Judith Dullnig started the Women’s Storybook Project in 2003 with only 5 volunteers and 25 books in a Texas prison. Today, the program is held in 6 prisons and has 191 volunteers who record stories 3 to 4 times every year.
Judith’s volunteering efforts have earned her 3 governor’s awards. The program, which she first heard about when she was visiting her friend in Louisville, caught her interest and since then, she has dedicated her heart into reading stories for the inmates’ children.
As a mother, Judith has read books to her daughter, Hadley and son, Austin when they were still kids. “Amelia Bedelia,” “Goodnight Moon” and “Mrs. Piggle-Wiggle” were just some of the books she read.
Judith understands the feeling of not having a mother who will read her stories. She lost her mother at the age of 8 and she lost her father even before she was born. Judith grew up with her younger half-brothers Al and Scott and stepfather Alfred Grimshaw. She lived in Vermont with Elizabeth, her mother’s youngest sister and Russell Tidd, Elizabeth’s husband, when she was 11. The couple had three kids, Jenny, Steve and Connie who treated her as their own sister.
Born and raised in Providence, R.I., Judith later moved to Texas where she met her husband, Jon Dullnig through Jean, his sister who was her classmate in high school. She spent her college freshman year in Trinity University and then spent the rest of her college years in the University of Texas to pursue a teaching career. Jon was already studying in the university at the time. They exchanged vows in June 1967.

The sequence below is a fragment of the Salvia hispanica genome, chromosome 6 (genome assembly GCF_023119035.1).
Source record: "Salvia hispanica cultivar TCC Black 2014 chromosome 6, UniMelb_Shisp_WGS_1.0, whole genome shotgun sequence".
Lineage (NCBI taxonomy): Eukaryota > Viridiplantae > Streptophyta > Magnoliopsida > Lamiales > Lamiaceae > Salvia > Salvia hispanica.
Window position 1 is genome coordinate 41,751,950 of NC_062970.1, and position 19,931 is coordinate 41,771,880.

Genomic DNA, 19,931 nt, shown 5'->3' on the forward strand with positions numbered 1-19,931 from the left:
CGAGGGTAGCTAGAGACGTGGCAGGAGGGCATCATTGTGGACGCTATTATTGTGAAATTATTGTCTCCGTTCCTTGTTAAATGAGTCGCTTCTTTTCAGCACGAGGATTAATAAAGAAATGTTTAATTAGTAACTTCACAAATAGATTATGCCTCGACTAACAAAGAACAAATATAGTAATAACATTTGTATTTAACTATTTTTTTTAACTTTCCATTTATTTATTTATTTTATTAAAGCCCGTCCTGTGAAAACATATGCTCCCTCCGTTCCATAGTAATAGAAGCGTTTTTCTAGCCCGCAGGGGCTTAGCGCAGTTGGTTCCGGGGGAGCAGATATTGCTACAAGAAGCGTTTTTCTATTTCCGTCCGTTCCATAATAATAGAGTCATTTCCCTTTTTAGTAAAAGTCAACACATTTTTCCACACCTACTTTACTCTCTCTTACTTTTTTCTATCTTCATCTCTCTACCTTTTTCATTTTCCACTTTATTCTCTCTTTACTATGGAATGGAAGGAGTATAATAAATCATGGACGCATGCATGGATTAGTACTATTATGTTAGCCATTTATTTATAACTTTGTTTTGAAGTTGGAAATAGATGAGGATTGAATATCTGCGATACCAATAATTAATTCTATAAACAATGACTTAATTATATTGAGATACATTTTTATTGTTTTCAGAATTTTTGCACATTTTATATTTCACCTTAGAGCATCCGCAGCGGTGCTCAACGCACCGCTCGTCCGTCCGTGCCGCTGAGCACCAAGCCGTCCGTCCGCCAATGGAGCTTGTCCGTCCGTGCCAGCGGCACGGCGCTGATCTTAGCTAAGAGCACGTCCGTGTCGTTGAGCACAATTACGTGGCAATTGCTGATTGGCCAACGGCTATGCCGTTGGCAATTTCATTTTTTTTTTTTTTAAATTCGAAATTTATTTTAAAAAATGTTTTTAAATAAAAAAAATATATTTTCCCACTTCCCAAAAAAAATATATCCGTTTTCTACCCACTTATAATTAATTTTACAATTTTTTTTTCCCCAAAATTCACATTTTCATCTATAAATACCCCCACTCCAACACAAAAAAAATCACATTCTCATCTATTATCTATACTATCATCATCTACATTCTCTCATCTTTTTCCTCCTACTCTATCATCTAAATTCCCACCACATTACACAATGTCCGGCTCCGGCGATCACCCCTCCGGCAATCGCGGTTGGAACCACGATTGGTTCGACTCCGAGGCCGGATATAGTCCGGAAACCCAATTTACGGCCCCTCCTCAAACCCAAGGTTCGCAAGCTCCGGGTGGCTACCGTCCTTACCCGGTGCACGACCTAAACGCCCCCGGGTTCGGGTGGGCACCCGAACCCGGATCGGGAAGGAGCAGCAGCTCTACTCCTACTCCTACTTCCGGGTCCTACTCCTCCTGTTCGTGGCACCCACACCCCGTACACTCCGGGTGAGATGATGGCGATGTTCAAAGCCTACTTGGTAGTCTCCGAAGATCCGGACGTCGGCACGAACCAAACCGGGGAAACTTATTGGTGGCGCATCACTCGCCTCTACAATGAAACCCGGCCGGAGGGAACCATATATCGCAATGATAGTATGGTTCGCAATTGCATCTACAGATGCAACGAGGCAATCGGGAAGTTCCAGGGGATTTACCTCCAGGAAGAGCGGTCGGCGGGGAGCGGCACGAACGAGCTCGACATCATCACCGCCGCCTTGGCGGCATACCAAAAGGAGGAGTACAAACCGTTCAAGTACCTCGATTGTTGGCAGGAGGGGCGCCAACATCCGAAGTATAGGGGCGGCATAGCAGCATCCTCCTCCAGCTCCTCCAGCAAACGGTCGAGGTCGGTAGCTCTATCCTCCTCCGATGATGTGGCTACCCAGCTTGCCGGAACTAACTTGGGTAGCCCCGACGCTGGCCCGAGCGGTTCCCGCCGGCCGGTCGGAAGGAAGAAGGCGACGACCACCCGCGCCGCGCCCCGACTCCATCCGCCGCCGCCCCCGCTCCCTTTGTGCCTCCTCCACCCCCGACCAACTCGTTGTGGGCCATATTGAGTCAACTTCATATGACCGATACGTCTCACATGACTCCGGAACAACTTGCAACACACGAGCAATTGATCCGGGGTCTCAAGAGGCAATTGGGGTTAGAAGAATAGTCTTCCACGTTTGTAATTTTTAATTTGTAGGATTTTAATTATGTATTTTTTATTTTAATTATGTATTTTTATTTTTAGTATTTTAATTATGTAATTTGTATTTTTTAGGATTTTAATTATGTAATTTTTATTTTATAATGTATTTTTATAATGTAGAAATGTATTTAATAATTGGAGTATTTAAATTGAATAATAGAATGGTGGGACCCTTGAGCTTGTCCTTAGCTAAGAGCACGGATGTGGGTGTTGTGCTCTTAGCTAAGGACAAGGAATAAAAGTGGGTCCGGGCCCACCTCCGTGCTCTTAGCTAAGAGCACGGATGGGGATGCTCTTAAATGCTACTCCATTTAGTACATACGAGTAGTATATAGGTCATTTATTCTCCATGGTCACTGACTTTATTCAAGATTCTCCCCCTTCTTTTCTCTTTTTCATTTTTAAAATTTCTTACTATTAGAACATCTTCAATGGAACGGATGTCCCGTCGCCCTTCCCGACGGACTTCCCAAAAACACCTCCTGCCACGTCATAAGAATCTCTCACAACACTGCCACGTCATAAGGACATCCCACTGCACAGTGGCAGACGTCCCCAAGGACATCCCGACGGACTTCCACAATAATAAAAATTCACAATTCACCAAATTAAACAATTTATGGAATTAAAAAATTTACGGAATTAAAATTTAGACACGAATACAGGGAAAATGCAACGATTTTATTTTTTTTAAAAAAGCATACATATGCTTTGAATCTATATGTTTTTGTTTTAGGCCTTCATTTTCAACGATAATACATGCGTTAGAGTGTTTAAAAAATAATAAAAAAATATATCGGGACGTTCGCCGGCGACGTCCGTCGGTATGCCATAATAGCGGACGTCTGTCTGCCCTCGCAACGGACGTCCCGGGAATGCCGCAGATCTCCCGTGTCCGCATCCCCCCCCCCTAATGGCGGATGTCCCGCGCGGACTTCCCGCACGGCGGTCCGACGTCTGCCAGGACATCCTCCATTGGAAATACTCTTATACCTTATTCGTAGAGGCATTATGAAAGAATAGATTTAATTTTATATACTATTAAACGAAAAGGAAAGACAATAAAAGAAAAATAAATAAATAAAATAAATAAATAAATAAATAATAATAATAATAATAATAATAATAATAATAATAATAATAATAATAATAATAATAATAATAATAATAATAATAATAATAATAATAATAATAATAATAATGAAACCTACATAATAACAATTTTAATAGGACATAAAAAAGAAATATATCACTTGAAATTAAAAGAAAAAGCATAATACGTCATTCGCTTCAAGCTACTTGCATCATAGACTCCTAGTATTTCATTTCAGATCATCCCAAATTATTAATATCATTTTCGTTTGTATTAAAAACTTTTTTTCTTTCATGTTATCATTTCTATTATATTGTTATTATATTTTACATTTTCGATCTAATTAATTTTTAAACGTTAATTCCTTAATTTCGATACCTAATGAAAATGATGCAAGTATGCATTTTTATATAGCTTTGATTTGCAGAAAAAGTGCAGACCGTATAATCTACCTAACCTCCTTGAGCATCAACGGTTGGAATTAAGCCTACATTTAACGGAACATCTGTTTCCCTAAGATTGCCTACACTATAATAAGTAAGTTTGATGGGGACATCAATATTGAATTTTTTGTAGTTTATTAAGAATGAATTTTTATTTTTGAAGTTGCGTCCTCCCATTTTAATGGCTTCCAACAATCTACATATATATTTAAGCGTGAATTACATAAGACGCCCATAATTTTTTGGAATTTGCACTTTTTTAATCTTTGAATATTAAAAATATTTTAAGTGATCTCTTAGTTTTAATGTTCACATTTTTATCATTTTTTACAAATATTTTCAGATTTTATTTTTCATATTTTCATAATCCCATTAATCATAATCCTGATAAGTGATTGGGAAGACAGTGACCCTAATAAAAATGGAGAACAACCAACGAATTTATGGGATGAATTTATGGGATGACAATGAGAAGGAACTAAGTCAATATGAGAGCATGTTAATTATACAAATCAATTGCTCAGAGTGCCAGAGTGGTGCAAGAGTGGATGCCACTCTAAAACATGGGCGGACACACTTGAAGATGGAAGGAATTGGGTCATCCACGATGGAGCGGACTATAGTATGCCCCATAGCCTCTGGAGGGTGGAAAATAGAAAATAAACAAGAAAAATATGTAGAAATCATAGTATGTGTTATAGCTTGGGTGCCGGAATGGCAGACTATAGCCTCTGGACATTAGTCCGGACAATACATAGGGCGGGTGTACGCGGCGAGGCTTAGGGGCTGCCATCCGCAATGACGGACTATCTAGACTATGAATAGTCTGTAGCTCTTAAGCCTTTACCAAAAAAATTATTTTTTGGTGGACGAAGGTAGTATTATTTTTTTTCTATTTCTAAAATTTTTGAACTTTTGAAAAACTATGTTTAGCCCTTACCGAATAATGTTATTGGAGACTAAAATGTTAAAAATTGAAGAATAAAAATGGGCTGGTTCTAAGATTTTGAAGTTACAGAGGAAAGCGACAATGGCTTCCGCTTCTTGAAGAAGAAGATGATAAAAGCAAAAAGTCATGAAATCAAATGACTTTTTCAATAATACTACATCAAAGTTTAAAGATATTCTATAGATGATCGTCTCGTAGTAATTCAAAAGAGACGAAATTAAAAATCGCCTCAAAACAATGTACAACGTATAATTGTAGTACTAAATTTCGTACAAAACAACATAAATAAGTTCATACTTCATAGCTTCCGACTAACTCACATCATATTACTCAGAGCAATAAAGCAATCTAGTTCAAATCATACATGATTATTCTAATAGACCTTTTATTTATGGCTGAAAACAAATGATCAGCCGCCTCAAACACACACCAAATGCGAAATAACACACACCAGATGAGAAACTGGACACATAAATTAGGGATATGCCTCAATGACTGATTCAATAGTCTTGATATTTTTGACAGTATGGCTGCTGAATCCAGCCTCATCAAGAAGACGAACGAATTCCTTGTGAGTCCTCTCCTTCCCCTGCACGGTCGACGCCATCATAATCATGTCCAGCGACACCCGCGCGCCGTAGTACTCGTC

Her experiences as child and young adult had taught her to deal with strange environments. She explored Europe on very limited resources between her junior and senior college years, but she loved it. When Jon was shipped out after graduating officers’ candidate school, she followed him for 7 months from one port to another around the Mediterranean. They stayed for 2 years in Aruba where she got a teaching job. Judith and Jon stayed in Europe for several months. They resided in New York, Chicago and Atlanta before returning to Austin in 1994.
Judith holds a master’s in educational psychology from a graduate school in Michigan. She cites Leonard Robinson, her grandfather, as her biggest role model. While in college, she and her friend formed a Brownie troop for girls suffering from intellectual disabilities. As a young adult residing in Chicago, Judith volunteered to drive a senior to shop for groceries each week in her car.
When they moved to Atlanta, Judith followed her grandfather’s footsteps. She became a volunteer for the Women’s Symphony League not only in Austin, but also in Atlanta. Although she had joined the Women’s Symphony League, her passion for reading stories to children didn’t manifest until she discovered the storybook program in Louisville.
How the Women’s Storybook Project Started
The idea for the program started while Judith was taking on other jobs. She was performing in wardrobe trunk shows and selling South African jewelry, Italian